It Doesn't Matter If They're Wrong, Central Bankers Set Guidance for Crypto, Too

Hi, I’m Helene Braun. If you’re not tired of reading about inflation or interest rate hikes yet, I’m worried about you. But, nevertheless, here’s more about them. Both bitcoin (BTC) and ether (ETH) plunged Friday, in a record-breaking single-day free fall, and it most likely has to do with macro economics.

On Thursday, St. Louis Federal Reserve President James Bullard said he is leaning toward voting for a 75 basis point rate hike when the Federal Open Market Committee next meets in September. Meanwhile, Germany posted a shockingly high inflation report Friday morning. Plus, the 10-year Treasury bond yield is about to pass 3%, which is a big deal. The reason why all of this is significant will be explained.

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I’ve been covering the U.S. economy for a little while now and if there’s one thing I’ve learned, it’s that market manipulation is number one on the list of U.S. Federal Reserve priorities. Central bankers call this “forward guidance.”

In reality, this guidance is nothing more than telling markets how the Fed will likely change monetary policy so that when it does that news is priced into how markets react. As BNY Mellon’s chief economist recently told me, it’s no coincidence markets flash green during most of Fed Chair Jerome Powell’s TV appearances. He’s trying to send positive signals, even in uncertain times.

In reality, it’s all just talk because nobody, including (or should I say especially) the Federal Reserve knows what the future holds, as has been proven many times before (hello “inflation is transitory”).

Powell himself has said, “We now understand better how little we understand about inflation.”

Here’s one example: Inflation in November was at 6.8%, which was the biggest rise since June 1982 at the time. That should have been alarming for central bankers, but the Fed’s policy projections, or “dot plot,” in December showed the majority of FOMC members predicted that the federal funds rate at the end of 2022 would be at 0.75%. The rate is currently at 2.75% as of August, and expected to go up to 4% by year end.

Sure, the Russian invasion of Ukraine, which central bankers and the Biden administration have noted to explain rising prices, wasn’t something anyone could have predicted, but that’s the point. In an economy that’s so heavily dependent on the broader, global economy, something unexpected happening is almost inevitable.

Nevertheless, markets react to any small clue from the Fed that they can get about future decisions, and right now it seems the equity market is headed in the wrong direction, with crypto following suit.

Inflation, although the rate came down slightly in July, is still running at 8.5%, which is much too high given that the Fed’s goal is to keep it steady at 2%. Nevertheless, the equity market is acting like we’re coming out of a recession rather than heading into one.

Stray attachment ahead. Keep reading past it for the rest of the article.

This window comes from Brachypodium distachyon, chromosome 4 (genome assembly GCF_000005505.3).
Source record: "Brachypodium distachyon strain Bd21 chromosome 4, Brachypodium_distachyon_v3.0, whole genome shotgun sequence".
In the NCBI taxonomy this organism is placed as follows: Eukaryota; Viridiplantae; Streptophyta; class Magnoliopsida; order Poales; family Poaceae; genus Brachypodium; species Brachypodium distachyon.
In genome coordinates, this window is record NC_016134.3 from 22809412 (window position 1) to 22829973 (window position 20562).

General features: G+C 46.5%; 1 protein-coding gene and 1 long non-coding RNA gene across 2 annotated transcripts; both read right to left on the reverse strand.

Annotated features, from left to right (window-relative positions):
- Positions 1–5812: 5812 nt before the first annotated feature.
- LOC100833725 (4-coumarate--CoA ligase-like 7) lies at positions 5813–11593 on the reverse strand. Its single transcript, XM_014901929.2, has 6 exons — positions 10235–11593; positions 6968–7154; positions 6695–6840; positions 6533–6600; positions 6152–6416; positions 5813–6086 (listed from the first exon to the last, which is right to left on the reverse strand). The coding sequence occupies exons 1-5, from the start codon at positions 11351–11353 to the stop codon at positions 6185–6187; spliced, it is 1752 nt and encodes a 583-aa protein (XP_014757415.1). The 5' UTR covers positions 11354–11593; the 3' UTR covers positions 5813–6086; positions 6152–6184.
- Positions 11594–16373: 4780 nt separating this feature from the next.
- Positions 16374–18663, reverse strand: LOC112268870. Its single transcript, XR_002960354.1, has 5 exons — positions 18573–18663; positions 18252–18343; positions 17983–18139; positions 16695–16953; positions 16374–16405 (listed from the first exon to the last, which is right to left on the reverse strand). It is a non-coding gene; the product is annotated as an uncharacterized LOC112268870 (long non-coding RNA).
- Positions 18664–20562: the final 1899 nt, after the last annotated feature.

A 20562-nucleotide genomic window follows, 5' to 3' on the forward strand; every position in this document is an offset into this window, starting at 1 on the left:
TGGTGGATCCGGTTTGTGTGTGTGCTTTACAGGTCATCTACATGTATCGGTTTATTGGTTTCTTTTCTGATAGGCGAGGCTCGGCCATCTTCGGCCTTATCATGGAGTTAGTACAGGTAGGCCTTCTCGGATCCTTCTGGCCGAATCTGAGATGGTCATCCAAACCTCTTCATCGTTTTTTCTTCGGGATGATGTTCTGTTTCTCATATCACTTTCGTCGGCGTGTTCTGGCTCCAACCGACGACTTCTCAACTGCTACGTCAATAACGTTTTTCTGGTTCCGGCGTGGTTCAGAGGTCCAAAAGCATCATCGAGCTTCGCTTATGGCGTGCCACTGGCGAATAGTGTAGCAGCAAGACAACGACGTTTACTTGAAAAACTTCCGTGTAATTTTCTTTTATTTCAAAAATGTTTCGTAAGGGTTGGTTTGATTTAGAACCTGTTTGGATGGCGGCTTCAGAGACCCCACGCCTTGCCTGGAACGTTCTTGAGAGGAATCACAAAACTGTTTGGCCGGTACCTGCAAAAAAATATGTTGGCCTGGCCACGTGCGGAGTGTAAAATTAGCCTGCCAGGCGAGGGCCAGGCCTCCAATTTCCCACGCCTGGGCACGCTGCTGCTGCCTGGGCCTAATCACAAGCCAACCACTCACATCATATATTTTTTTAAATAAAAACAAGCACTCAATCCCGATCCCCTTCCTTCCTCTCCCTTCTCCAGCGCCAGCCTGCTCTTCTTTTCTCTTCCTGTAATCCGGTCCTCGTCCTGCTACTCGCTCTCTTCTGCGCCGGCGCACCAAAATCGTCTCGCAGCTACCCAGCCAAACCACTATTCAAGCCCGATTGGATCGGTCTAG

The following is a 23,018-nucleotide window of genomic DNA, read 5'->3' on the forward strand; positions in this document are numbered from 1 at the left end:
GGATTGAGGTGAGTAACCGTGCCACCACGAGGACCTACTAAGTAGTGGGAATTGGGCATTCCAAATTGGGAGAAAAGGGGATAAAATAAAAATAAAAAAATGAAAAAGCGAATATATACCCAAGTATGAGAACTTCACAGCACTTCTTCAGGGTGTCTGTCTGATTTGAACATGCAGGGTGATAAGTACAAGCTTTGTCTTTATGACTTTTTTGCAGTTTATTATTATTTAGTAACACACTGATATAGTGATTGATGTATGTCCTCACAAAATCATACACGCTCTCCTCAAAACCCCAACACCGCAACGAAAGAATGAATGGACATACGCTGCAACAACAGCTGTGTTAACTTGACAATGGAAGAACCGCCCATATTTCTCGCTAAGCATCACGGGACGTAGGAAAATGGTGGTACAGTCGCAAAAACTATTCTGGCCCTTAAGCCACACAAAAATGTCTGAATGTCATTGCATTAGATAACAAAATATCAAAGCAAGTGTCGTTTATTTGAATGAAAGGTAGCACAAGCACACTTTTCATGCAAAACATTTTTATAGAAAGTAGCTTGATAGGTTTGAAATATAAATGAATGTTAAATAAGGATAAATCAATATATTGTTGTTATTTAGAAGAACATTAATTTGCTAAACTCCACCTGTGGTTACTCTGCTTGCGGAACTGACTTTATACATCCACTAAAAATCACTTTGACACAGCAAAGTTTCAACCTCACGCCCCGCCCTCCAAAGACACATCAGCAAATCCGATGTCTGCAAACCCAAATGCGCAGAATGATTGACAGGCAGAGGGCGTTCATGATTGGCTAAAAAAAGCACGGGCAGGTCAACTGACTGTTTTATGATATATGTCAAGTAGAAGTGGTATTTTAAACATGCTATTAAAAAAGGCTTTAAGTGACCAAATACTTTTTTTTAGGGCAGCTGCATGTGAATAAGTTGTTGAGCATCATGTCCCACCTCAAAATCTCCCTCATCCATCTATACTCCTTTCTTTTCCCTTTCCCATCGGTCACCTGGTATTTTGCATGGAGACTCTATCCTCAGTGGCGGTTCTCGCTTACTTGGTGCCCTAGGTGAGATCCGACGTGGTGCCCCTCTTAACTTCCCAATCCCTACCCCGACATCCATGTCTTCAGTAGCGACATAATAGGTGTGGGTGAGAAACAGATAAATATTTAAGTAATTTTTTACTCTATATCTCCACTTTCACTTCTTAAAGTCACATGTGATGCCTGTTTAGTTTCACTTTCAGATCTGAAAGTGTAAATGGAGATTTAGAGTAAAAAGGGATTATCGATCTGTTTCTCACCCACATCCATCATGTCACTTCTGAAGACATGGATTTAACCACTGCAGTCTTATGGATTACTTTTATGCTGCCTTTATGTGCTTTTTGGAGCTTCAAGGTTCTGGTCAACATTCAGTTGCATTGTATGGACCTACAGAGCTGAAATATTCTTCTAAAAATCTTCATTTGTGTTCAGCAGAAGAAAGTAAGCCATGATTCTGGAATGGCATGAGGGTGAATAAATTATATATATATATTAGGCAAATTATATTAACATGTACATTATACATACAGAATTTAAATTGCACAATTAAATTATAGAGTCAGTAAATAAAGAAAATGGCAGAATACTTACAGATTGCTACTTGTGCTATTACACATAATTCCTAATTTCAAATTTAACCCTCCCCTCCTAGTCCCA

The Nasdaq 100 is up 10% over the past month and the S&P 500 is trading 9% higher for the month to date, suggesting that traders are preparing for a better macro environment. This is at a time when inflation in the U.K. just reached double-digit territory and producer prices in Germany recorded a jump of 37.2% year over year, beating expectations yet again.

The doves, or those who believe the Fed will start being less aggressive in slowing the economy, “are a little in front of themselves right now,” as venture capital fund G Squared’s Victoria Greene put it in an interview with CNBC. People seem to be reading way too positively into last month’s consumer price index (CPI) report, which showed zero inflation in the U.S. in July from the previous month, while inflation is still very much a concern.

Crypto seems to share that sentiment. Bitcoin dropped 37% in value in June, but gained back 17% in July. Ether was up 57% last month.

See also: Inflation Probably Slowed in July, but Not by Enough

“Just because inflation didn’t go up from an already bad number doesn’t mean inflation is good,” Greene said.

The bond market seems to be more realistic. The 10-year Treasury yield is about to pass 3%, while the two-year yield is at 3.2%. During normal times, long-term rates should exceed short-term rates because investors expect to be paid more if they put their money away for longer. This reversed relationship traditionally suggests the anticipation of a recession, but traders seem to be ignoring that.

There’s clearly vacillation in global markets right now, whether it’s uncertainty over a potential recession or trying to understand if the Fed is hawkish or dovish. In the end, it’s all momentum and nobody can predict the future – it’s all a gamble. I suggest we focus on the Merge because that seems to be a lot more exciting (and delightful) these days.

See also: Hedge or Cause? Unpacking Bitcoin and Inflation | Opinion